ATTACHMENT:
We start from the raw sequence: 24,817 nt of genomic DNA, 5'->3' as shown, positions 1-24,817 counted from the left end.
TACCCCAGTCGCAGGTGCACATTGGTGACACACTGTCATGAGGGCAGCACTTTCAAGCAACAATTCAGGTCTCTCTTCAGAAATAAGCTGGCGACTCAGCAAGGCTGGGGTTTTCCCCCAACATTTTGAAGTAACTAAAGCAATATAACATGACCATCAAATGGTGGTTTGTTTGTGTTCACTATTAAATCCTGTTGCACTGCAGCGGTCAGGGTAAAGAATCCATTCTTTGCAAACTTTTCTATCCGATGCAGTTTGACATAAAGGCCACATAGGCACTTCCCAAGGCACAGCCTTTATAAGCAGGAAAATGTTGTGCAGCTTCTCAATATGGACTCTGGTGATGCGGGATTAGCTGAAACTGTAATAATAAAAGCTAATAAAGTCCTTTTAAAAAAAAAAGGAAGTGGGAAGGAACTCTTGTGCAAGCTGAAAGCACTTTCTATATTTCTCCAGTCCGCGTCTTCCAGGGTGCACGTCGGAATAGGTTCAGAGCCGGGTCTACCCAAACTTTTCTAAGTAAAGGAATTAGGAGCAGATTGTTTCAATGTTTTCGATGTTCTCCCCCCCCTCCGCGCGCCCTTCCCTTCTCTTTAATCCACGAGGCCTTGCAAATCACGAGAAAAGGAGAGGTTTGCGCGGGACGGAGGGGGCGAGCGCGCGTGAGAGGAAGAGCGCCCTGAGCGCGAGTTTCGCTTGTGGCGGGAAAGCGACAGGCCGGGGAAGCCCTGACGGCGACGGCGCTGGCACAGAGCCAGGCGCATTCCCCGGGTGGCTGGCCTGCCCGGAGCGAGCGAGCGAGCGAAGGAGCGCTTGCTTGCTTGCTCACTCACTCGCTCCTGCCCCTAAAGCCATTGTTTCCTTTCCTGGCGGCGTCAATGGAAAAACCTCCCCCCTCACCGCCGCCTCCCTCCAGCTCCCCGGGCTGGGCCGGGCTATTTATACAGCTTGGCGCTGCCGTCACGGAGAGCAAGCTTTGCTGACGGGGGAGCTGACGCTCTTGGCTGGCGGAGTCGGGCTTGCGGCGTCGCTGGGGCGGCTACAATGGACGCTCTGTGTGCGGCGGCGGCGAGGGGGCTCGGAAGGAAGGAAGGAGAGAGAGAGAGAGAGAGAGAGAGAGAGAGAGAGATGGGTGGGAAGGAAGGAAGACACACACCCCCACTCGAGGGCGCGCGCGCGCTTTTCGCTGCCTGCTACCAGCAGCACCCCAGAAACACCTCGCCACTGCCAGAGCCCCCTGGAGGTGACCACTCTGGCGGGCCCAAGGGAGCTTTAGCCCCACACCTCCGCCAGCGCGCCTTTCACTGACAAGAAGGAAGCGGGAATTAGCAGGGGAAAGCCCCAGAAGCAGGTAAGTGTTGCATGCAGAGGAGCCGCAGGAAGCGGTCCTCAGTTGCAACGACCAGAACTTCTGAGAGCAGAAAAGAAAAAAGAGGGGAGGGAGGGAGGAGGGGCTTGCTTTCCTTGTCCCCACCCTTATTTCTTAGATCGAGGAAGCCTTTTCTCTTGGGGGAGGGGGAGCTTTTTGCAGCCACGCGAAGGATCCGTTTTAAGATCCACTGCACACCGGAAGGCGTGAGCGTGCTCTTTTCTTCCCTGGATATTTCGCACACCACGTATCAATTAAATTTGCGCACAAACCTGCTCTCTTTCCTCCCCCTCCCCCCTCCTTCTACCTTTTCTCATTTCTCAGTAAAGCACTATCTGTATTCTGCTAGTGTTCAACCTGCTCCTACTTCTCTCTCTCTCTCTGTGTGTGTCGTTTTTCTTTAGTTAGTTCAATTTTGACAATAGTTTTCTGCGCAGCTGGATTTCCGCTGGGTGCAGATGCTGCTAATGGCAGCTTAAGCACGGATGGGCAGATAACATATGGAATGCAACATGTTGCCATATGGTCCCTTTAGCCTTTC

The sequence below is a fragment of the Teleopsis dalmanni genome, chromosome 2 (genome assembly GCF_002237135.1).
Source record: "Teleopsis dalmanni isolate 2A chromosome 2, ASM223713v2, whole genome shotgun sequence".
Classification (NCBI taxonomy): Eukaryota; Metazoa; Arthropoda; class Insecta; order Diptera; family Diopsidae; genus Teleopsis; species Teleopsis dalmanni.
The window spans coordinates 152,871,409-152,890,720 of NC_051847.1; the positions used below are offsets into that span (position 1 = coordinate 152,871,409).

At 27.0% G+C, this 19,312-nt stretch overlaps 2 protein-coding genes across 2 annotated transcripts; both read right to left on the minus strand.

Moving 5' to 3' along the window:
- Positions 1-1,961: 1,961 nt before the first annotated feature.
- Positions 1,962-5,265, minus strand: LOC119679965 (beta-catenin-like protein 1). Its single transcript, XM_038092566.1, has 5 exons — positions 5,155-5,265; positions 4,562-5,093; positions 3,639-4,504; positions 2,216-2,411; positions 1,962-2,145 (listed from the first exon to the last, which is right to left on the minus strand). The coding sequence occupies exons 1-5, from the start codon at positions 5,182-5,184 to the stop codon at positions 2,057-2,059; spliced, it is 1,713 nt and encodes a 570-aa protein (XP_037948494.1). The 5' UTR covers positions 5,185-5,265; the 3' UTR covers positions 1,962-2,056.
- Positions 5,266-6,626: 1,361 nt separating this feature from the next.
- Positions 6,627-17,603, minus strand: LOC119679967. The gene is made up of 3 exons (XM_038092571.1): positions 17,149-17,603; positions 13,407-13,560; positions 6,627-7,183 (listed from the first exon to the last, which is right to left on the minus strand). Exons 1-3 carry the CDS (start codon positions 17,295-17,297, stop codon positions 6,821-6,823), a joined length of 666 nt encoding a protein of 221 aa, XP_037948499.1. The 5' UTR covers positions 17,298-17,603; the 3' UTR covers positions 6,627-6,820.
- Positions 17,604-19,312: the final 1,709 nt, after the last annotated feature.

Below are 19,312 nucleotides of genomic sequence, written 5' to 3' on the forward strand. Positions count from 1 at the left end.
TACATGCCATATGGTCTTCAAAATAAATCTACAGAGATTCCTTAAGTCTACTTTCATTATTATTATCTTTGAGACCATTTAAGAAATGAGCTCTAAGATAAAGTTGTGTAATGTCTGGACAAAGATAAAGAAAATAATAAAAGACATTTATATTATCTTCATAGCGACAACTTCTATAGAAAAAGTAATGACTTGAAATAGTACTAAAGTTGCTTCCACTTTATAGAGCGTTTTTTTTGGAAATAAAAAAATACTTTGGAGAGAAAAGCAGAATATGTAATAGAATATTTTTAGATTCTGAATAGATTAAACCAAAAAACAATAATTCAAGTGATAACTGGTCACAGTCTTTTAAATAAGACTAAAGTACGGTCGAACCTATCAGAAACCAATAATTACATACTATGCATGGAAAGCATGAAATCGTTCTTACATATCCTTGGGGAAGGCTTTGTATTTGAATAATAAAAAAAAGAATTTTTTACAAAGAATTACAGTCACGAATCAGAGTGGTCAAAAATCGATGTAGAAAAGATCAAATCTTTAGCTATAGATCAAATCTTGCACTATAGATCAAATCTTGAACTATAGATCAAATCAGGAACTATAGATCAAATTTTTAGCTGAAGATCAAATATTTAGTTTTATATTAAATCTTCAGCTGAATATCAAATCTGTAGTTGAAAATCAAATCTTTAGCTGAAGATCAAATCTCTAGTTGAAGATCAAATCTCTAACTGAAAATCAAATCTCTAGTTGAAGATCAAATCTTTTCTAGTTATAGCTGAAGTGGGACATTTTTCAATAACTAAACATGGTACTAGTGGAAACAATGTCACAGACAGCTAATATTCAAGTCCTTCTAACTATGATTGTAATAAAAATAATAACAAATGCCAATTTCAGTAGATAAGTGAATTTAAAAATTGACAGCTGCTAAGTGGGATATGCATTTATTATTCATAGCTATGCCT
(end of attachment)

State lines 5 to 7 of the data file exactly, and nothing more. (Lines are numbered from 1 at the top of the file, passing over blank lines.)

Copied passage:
Classification (NCBI taxonomy): Eukaryota; Metazoa; Arthropoda; class Insecta; order Diptera; family Diopsidae; genus Teleopsis; species Teleopsis dalmanni.
The window spans coordinates 152,871,409-152,890,720 of NC_051847.1; the positions used below are offsets into that span (position 1 = coordinate 152,871,409).

At 27.0% G+C, this 19,312-nt stretch overlaps 2 protein-coding genes across 2 annotated transcripts; both read right to left on the minus strand.